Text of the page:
His friends have stopped coming by to bring him food and bits of comfort, a fresh pair of sandals, a parchment to read, or a clean tunic with a word or two of encouragement. For the most part, the poor old guy has been left utterly alone.  His cough is getting a bit more forceful, the sound of it ominous.  Yet on he sings.  Singing and writing, that’s all he does now.  He was trying to help out the slaves, to share their burden of carrying the slop buckets, but he’s grown too weak for much of that now.  Though he still encourages the other prisoners around him, urging them to have hope and to look forward to their reward.  I guess he’s convinced all of them to believe as he does.

As the prison is below the streets of the marketplace, the sun never seems to reach all the way to the cells.  The way these walls are constructed, the winds tend to howl down through the opening in the roof, a hole hardly larger than a manhole cover that lowers by ropes whatever supplies, new prisoners, or guards enter the enclosure.  And then receiving in return dead bodies, waste, and the occasional guard relieved of duty that cannot wait to leave, drawing their woolen cloaks closer in the  growing chill of late autumn.

Paul tried to stand and stretch, his arthritic joints and bones growing stiffer with age, poor nutrition, and exposure.  He finished his latest letter to Timothy, encouraging him still, in the face of all that Paul has endured.

“For I know whom I have believed, and am persuaded that He is able to keep that which I’ve committed unto Him against that Day.”  He continued to stress to Timothy to keep it simple:  “I can’t impress this on you too strongly. God is looking over your shoulder.  Christ himself is the Judge, with the final say on everyone, living and dead. He is about to break into the open with his rule, so proclaim the  Message with intensity; keep on your watch. Challenge, warn, and urge your people. Don’t ever quit.  Just keep it simple.  You’re going to find that there will be times when people have no stomach for solid teaching, but will fill up on spiritual junk food–catchy opinions that tickle their fancy.  They’ll turn their backs on truth and chase mirages.  But YOU–keep your eye on what you’re doing; accept the hard times along with the good; keep the Message alive, do a thorough job as God’s servant.”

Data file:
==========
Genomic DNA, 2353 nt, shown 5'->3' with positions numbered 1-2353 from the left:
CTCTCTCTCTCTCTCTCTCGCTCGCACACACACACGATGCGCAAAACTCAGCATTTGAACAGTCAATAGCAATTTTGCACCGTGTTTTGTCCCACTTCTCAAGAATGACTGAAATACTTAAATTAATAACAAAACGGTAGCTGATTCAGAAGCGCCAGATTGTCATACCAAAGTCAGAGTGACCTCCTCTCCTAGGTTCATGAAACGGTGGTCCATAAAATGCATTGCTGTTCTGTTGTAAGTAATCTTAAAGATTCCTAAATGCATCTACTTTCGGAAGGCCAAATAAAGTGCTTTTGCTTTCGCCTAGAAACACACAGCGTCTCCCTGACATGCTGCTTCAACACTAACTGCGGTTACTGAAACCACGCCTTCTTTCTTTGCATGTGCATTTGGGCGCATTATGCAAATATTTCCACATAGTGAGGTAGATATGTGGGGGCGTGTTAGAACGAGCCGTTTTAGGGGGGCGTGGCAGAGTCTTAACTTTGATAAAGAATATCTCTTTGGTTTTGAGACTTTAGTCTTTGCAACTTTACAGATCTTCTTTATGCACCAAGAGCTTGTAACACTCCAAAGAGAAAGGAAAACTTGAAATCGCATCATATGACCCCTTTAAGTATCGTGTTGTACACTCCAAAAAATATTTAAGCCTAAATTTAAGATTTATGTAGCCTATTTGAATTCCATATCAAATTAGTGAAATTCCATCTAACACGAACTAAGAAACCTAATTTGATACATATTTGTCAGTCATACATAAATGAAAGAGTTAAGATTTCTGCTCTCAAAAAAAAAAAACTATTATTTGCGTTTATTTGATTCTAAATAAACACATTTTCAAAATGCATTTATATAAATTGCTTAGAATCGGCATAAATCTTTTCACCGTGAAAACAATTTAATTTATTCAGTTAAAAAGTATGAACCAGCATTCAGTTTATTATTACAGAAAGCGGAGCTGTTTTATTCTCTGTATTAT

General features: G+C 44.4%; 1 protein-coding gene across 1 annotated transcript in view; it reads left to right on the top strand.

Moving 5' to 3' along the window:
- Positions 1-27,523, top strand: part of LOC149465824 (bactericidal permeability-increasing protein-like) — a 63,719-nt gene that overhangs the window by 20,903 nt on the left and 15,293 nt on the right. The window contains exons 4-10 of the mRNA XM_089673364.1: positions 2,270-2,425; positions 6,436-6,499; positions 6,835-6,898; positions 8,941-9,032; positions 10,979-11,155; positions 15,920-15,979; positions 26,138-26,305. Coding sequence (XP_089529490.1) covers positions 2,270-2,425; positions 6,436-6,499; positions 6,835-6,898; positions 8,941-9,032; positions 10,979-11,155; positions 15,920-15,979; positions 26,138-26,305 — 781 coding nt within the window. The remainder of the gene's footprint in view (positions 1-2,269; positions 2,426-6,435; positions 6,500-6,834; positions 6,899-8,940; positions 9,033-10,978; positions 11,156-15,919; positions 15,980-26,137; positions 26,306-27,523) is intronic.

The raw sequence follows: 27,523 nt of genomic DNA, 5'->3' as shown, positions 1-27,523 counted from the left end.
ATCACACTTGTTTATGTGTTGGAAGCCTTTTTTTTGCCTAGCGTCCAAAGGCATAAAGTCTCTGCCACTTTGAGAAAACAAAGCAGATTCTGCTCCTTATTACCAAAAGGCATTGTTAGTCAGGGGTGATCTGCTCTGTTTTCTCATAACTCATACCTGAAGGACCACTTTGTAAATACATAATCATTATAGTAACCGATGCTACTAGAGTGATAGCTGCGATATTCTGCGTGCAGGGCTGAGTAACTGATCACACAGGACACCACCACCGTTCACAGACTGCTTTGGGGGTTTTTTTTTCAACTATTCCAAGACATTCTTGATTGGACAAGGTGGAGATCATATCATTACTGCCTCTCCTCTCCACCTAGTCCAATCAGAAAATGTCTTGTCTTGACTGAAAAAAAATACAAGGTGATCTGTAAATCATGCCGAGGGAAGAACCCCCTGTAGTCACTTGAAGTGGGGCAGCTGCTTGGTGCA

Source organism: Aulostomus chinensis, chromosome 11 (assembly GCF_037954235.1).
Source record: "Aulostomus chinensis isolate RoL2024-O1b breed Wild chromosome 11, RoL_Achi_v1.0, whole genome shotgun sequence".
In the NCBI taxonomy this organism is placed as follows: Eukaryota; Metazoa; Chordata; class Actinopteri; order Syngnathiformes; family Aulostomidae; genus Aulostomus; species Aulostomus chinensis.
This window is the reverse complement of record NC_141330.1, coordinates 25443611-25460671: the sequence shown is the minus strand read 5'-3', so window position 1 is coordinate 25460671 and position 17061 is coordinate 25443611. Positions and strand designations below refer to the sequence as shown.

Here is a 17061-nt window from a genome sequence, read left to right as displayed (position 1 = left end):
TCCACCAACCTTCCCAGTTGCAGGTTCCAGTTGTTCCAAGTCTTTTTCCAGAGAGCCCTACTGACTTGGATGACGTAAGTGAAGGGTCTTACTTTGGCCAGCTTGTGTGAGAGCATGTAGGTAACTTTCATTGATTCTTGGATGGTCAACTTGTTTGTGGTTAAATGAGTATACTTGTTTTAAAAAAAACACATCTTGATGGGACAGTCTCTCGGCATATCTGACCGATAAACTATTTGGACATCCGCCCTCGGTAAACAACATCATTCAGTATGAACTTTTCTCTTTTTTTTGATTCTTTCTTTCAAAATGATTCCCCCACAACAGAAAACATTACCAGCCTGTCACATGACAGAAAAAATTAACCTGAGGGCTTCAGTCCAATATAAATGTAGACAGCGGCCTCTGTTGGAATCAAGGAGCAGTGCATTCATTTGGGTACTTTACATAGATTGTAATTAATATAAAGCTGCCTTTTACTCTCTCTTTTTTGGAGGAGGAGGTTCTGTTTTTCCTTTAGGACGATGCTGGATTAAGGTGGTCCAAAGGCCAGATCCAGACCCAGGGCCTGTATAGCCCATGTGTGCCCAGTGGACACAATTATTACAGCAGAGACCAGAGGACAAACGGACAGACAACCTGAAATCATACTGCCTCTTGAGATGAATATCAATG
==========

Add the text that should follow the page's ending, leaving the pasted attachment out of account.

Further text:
“You take over, Timothy.  I’m about to die, my life an offering on God’s altar.  This is the only race worth running.  I’ve run hard right to the finish, believed all the way.  All that’s left now is the shouting–God’s applause!”

“Get here as fast as you can.  Everyone else deserted me.  Bring Mark with you: he’ll be my right-hand man.  Bring the winter coat I left in Troas and also the books and parchment notebooks.  …Try hard to get here before winter.”…The message goes on, ever encouraging Timothy and his followers, regardless of how Paul was suffering.  And I know that he counted his imprisonment and even his death a victory for Christ; so many came to believe as a result of his testimony.

Yet this morning, cozy and growing sleepy in my little nest, my heart breaks for this man of God, enduring more than anyone should have to, all in the name of His Savior and his purpose.  “Come before winter.”  Those words say so much, don’t they?

I intend to look around.  To seek out those who serve quietly, enduring much for the cause of Christ.  I’m going to find some way to alleviate some small portion of what they endure for Him.  To do what I can to ‘bring a coat before winter.’  And more than anything, I want to follow Paul’s example:  “Read these basic essentials over and over to God’s people. Concentrate on doing your best for God, work you won’t be ashamed of laying out the truth plain and simple.”  I can do that.

(Quotations from II Timothy, [The Message])